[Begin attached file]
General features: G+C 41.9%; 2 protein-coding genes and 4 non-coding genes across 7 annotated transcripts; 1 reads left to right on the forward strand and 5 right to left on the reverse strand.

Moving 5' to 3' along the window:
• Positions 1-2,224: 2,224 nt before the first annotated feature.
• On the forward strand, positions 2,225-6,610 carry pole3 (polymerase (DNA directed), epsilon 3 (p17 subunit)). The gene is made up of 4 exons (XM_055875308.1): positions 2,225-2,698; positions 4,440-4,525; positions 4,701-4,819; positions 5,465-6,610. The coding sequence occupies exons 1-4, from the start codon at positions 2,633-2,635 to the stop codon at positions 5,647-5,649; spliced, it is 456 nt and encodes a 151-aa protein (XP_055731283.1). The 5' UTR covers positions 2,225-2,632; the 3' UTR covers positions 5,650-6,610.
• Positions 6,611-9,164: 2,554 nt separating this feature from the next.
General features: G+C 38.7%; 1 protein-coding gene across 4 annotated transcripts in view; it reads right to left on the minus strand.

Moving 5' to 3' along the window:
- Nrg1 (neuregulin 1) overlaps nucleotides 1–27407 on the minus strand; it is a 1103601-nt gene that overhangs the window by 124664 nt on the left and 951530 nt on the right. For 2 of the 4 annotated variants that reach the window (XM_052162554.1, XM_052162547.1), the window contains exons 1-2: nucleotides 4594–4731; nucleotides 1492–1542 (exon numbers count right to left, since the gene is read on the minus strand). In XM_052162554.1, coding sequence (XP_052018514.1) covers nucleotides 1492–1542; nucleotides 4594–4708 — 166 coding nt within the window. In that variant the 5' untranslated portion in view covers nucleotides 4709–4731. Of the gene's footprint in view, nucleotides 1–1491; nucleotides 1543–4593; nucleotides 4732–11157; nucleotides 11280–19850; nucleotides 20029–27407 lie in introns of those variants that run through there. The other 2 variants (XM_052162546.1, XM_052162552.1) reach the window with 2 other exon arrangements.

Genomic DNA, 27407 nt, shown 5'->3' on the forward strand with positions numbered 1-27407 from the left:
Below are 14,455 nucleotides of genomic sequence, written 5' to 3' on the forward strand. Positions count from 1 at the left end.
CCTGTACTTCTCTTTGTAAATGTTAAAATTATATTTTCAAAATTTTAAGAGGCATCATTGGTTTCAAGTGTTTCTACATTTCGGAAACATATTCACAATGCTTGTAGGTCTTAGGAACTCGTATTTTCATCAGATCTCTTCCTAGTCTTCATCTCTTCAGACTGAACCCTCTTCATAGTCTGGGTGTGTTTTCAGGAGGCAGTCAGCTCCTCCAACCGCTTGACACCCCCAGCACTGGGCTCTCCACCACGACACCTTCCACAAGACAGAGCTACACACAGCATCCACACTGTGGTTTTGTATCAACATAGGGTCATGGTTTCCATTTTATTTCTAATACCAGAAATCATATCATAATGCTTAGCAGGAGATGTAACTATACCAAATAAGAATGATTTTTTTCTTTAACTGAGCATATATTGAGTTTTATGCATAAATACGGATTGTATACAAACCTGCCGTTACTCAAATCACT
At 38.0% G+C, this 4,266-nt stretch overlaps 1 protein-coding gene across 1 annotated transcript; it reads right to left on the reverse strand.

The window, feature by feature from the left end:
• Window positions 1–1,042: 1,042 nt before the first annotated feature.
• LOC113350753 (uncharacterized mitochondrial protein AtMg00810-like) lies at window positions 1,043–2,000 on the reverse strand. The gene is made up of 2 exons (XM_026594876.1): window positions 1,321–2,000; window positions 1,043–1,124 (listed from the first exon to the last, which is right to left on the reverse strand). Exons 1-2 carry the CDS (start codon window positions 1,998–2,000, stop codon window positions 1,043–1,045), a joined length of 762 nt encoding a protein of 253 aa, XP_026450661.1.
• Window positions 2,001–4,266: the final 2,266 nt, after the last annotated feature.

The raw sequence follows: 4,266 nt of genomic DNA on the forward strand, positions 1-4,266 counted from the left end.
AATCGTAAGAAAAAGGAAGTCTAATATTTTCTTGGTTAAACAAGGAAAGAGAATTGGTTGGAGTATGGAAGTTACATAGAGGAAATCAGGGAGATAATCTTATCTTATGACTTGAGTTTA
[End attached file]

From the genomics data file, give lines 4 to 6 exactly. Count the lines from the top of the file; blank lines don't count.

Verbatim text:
• On the forward strand, positions 2,225-6,610 carry pole3 (polymerase (DNA directed), epsilon 3 (p17 subunit)). The gene is made up of 4 exons (XM_055875308.1): positions 2,225-2,698; positions 4,440-4,525; positions 4,701-4,819; positions 5,465-6,610. The coding sequence occupies exons 1-4, from the start codon at positions 2,633-2,635 to the stop codon at positions 5,647-5,649; spliced, it is 456 nt and encodes a 151-aa protein (XP_055731283.1). The 5' UTR covers positions 2,225-2,632; the 3' UTR covers positions 5,650-6,610.
• Positions 6,611-9,164: 2,554 nt separating this feature from the next.
General features: G+C 38.7%; 1 protein-coding gene across 4 annotated transcripts in view; it reads right to left on the minus strand.